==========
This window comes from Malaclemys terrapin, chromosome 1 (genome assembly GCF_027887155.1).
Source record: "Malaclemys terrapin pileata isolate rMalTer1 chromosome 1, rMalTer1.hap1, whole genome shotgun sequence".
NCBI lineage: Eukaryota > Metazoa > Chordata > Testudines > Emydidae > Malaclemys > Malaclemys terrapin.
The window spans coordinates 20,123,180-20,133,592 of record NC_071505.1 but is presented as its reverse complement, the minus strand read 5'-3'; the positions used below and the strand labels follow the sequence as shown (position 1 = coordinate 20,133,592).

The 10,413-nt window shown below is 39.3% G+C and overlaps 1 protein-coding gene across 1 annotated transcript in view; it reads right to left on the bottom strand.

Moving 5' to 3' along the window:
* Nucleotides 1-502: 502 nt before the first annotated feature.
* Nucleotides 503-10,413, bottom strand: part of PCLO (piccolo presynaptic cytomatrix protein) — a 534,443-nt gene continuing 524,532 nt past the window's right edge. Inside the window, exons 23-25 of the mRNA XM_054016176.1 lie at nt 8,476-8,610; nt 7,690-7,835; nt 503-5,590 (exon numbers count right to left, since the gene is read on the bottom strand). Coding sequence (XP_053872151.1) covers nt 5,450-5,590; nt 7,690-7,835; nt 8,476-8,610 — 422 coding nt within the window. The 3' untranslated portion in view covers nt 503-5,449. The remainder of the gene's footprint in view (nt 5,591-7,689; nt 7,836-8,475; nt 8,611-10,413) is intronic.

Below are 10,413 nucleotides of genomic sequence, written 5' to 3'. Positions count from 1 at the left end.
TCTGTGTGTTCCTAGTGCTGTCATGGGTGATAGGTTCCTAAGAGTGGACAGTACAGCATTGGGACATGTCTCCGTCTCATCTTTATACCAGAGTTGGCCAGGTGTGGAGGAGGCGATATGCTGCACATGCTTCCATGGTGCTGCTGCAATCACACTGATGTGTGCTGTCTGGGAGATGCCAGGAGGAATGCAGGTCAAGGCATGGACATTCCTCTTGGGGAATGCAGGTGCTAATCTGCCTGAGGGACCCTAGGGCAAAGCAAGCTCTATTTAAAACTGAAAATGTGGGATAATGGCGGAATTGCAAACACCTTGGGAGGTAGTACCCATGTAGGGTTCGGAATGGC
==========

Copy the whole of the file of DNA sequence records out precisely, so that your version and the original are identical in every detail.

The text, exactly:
This window comes from Malaclemys terrapin, chromosome 1 (genome assembly GCF_027887155.1).
Source record: "Malaclemys terrapin pileata isolate rMalTer1 chromosome 1, rMalTer1.hap1, whole genome shotgun sequence".
NCBI lineage: Eukaryota > Metazoa > Chordata > Testudines > Emydidae > Malaclemys > Malaclemys terrapin.
The window spans coordinates 20,123,180-20,133,592 of record NC_071505.1 but is presented as its reverse complement, the minus strand read 5'-3'; the positions used below and the strand labels follow the sequence as shown (position 1 = coordinate 20,133,592).

The 10,413-nt window shown below is 39.3% G+C and overlaps 1 protein-coding gene across 1 annotated transcript in view; it reads right to left on the bottom strand.

Moving 5' to 3' along the window:
* Nucleotides 1-502: 502 nt before the first annotated feature.
* Nucleotides 503-10,413, bottom strand: part of PCLO (piccolo presynaptic cytomatrix protein) — a 534,443-nt gene continuing 524,532 nt past the window's right edge. Inside the window, exons 23-25 of the mRNA XM_054016176.1 lie at nt 8,476-8,610; nt 7,690-7,835; nt 503-5,590 (exon numbers count right to left, since the gene is read on the bottom strand). Coding sequence (XP_053872151.1) covers nt 5,450-5,590; nt 7,690-7,835; nt 8,476-8,610 — 422 coding nt within the window. The 3' untranslated portion in view covers nt 503-5,449. The remainder of the gene's footprint in view (nt 5,591-7,689; nt 7,836-8,475; nt 8,611-10,413) is intronic.

Below are 10,413 nucleotides of genomic sequence, written 5' to 3'. Positions count from 1 at the left end.
TCTGTGTGTTCCTAGTGCTGTCATGGGTGATAGGTTCCTAAGAGTGGACAGTACAGCATTGGGACATGTCTCCGTCTCATCTTTATACCAGAGTTGGCCAGGTGTGGAGGAGGCGATATGCTGCACATGCTTCCATGGTGCTGCTGCAATCACACTGATGTGTGCTGTCTGGGAGATGCCAGGAGGAATGCAGGTCAAGGCATGGACATTCCTCTTGGGGAATGCAGGTGCTAATCTGCCTGAGGGACCCTAGGGCAAAGCAAGCTCTATTTAAAACTGAAAATGTGGGATAATGGCGGAATTGCAAACACCTTGGGAGGTAGTACCCATGTAGGGTTCGGAATGGC